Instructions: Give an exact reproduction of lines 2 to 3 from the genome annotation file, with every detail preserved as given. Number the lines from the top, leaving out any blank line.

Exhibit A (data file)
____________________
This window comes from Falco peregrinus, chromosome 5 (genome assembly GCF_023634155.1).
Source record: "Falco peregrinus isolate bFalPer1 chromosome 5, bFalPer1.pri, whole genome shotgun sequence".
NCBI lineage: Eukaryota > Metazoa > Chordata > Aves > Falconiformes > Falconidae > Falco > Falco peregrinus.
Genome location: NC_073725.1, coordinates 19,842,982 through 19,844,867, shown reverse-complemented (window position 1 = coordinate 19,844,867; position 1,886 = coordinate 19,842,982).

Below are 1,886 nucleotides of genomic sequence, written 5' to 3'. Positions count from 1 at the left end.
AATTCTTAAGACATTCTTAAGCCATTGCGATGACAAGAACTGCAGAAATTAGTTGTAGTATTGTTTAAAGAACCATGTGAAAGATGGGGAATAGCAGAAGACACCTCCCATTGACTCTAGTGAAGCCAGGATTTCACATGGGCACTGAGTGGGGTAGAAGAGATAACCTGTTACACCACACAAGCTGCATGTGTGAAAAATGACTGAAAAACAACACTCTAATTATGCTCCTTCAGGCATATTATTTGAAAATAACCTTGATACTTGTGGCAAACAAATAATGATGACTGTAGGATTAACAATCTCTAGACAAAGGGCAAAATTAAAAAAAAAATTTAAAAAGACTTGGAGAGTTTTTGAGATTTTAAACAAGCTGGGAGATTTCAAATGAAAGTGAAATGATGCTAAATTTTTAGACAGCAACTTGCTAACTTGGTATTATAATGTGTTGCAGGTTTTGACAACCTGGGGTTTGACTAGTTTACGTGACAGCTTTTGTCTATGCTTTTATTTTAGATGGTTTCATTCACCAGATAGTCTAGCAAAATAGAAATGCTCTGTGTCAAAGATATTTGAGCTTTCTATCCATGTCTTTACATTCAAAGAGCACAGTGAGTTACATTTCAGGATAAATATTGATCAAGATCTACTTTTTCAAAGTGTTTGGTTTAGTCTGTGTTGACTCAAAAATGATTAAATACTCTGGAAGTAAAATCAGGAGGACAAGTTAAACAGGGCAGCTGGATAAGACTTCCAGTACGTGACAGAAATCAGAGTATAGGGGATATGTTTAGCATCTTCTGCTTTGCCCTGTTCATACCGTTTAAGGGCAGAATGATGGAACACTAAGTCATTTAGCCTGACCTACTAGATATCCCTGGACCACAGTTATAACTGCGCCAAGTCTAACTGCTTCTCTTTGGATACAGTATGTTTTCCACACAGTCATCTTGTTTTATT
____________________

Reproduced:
Source record: "Falco peregrinus isolate bFalPer1 chromosome 5, bFalPer1.pri, whole genome shotgun sequence".
NCBI lineage: Eukaryota > Metazoa > Chordata > Aves > Falconiformes > Falconidae > Falco > Falco peregrinus.